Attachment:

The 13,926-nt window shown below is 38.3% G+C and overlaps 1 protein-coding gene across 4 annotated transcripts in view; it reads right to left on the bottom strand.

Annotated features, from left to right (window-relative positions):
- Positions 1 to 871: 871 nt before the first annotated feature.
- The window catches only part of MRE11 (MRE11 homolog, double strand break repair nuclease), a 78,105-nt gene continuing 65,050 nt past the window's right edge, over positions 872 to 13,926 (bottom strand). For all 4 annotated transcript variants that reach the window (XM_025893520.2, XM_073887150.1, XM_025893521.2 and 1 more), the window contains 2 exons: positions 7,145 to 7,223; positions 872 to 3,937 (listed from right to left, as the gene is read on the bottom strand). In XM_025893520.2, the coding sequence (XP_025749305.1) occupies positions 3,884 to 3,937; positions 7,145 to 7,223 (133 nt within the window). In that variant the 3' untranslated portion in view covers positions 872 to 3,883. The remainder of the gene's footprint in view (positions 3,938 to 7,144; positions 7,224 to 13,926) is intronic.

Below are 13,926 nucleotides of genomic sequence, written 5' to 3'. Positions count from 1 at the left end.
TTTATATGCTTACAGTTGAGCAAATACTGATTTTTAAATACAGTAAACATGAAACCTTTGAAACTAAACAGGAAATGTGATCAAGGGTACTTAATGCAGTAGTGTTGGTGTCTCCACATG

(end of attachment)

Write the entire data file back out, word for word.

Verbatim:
The 13,926-nt window shown below is 38.3% G+C and overlaps 1 protein-coding gene across 4 annotated transcripts in view; it reads right to left on the bottom strand.

Annotated features, from left to right (window-relative positions):
- Positions 1 to 871: 871 nt before the first annotated feature.
- The window catches only part of MRE11 (MRE11 homolog, double strand break repair nuclease), a 78,105-nt gene continuing 65,050 nt past the window's right edge, over positions 872 to 13,926 (bottom strand). For all 4 annotated transcript variants that reach the window (XM_025893520.2, XM_073887150.1, XM_025893521.2 and 1 more), the window contains 2 exons: positions 7,145 to 7,223; positions 872 to 3,937 (listed from right to left, as the gene is read on the bottom strand). In XM_025893520.2, the coding sequence (XP_025749305.1) occupies positions 3,884 to 3,937; positions 7,145 to 7,223 (133 nt within the window). In that variant the 3' untranslated portion in view covers positions 872 to 3,883. The remainder of the gene's footprint in view (positions 3,938 to 7,144; positions 7,224 to 13,926) is intronic.

Below are 13,926 nucleotides of genomic sequence, written 5' to 3'. Positions count from 1 at the left end.
TTTATATGCTTACAGTTGAGCAAATACTGATTTTTAAATACAGTAAACATGAAACCTTTGAAACTAAACAGGAAATGTGATCAAGGGTACTTAATGCAGTAGTGTTGGTGTCTCCACATG